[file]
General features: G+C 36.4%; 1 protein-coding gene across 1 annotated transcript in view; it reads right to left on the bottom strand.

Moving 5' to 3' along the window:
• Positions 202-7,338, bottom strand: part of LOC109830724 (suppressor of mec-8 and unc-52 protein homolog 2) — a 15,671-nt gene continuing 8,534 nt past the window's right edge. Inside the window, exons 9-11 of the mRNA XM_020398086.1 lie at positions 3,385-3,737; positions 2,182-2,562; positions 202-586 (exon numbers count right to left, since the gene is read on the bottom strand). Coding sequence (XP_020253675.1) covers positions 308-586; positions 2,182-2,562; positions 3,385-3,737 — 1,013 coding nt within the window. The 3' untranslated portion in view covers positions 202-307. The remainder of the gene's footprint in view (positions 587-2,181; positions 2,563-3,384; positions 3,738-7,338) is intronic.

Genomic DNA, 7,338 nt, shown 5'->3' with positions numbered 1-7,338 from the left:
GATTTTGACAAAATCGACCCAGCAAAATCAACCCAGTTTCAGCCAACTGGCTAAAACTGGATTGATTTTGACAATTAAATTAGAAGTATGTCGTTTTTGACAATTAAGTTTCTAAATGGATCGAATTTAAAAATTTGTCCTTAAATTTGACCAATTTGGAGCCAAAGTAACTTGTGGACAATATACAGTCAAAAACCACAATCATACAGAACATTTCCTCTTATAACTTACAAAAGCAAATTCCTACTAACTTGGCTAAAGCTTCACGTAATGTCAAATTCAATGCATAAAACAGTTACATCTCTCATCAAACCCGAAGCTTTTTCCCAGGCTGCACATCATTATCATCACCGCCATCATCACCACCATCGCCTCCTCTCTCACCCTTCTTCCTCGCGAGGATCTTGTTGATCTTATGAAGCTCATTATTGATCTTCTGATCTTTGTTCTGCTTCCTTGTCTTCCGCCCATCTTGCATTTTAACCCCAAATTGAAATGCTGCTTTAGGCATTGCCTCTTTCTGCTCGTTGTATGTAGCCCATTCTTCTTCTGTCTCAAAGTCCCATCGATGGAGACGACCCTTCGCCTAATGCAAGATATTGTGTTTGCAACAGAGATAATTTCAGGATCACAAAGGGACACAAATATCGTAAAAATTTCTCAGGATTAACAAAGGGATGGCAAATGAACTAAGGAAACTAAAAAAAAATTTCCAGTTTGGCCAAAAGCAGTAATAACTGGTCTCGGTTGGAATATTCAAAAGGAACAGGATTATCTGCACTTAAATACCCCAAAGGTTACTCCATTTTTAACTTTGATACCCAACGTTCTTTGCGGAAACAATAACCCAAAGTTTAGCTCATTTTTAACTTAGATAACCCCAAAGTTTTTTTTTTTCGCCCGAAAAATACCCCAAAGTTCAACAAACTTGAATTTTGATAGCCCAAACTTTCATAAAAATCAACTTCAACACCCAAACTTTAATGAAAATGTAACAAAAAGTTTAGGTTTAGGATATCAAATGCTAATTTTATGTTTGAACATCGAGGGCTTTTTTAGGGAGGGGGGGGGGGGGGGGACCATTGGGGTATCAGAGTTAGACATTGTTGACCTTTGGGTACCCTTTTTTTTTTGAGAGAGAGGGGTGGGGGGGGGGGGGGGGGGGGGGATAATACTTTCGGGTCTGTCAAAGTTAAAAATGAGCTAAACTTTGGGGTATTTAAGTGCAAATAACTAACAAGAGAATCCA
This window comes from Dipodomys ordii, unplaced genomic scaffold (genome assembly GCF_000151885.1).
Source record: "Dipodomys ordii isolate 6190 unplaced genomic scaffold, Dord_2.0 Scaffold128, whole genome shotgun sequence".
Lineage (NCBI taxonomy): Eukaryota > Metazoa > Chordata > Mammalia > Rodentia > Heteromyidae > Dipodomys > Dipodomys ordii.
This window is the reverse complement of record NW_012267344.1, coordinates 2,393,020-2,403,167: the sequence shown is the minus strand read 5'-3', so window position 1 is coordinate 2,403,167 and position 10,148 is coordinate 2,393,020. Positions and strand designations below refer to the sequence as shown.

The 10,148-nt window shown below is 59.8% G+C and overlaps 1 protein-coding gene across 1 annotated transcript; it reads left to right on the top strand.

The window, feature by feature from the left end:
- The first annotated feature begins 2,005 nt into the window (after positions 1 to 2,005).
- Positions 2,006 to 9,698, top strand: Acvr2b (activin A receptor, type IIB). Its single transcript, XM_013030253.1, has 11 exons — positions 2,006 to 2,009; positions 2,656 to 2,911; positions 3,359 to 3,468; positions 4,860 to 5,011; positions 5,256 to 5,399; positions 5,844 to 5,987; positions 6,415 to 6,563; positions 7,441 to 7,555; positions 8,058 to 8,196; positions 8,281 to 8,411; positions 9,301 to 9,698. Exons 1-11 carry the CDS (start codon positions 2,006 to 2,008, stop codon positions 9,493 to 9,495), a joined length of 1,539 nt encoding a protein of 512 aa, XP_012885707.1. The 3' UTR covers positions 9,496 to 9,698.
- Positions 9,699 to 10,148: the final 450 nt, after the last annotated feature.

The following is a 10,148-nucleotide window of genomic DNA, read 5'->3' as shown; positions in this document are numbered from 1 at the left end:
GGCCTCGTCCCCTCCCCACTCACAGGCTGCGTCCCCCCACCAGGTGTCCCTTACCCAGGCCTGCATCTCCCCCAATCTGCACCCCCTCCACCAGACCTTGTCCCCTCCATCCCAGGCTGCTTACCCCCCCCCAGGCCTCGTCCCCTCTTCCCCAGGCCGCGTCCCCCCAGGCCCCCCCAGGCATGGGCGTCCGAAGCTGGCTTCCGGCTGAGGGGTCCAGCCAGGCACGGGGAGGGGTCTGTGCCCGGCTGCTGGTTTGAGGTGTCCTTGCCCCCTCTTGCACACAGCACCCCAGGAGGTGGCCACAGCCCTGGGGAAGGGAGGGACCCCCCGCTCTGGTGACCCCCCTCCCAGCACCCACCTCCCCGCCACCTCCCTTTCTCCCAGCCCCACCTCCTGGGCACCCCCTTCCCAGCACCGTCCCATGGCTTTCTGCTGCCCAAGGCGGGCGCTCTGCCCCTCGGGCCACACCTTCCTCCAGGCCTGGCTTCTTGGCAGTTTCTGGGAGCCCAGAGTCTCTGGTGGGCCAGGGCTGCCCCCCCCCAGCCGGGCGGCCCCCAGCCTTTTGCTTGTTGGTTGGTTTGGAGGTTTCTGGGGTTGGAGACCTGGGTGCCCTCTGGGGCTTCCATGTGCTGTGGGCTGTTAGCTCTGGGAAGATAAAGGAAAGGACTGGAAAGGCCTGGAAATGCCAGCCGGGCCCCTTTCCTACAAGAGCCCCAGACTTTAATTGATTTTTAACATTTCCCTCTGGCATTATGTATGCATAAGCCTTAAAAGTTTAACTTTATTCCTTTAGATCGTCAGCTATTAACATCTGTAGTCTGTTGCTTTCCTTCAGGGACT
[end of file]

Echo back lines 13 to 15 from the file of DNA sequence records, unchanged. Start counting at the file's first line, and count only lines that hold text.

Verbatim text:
- Positions 2,006 to 9,698, top strand: Acvr2b (activin A receptor, type IIB). Its single transcript, XM_013030253.1, has 11 exons — positions 2,006 to 2,009; positions 2,656 to 2,911; positions 3,359 to 3,468; positions 4,860 to 5,011; positions 5,256 to 5,399; positions 5,844 to 5,987; positions 6,415 to 6,563; positions 7,441 to 7,555; positions 8,058 to 8,196; positions 8,281 to 8,411; positions 9,301 to 9,698. Exons 1-11 carry the CDS (start codon positions 2,006 to 2,008, stop codon positions 9,493 to 9,495), a joined length of 1,539 nt encoding a protein of 512 aa, XP_012885707.1. The 3' UTR covers positions 9,496 to 9,698.
- Positions 9,699 to 10,148: the final 450 nt, after the last annotated feature.

The following is a 10,148-nucleotide window of genomic DNA, read 5'->3' as shown; positions in this document are numbered from 1 at the left end: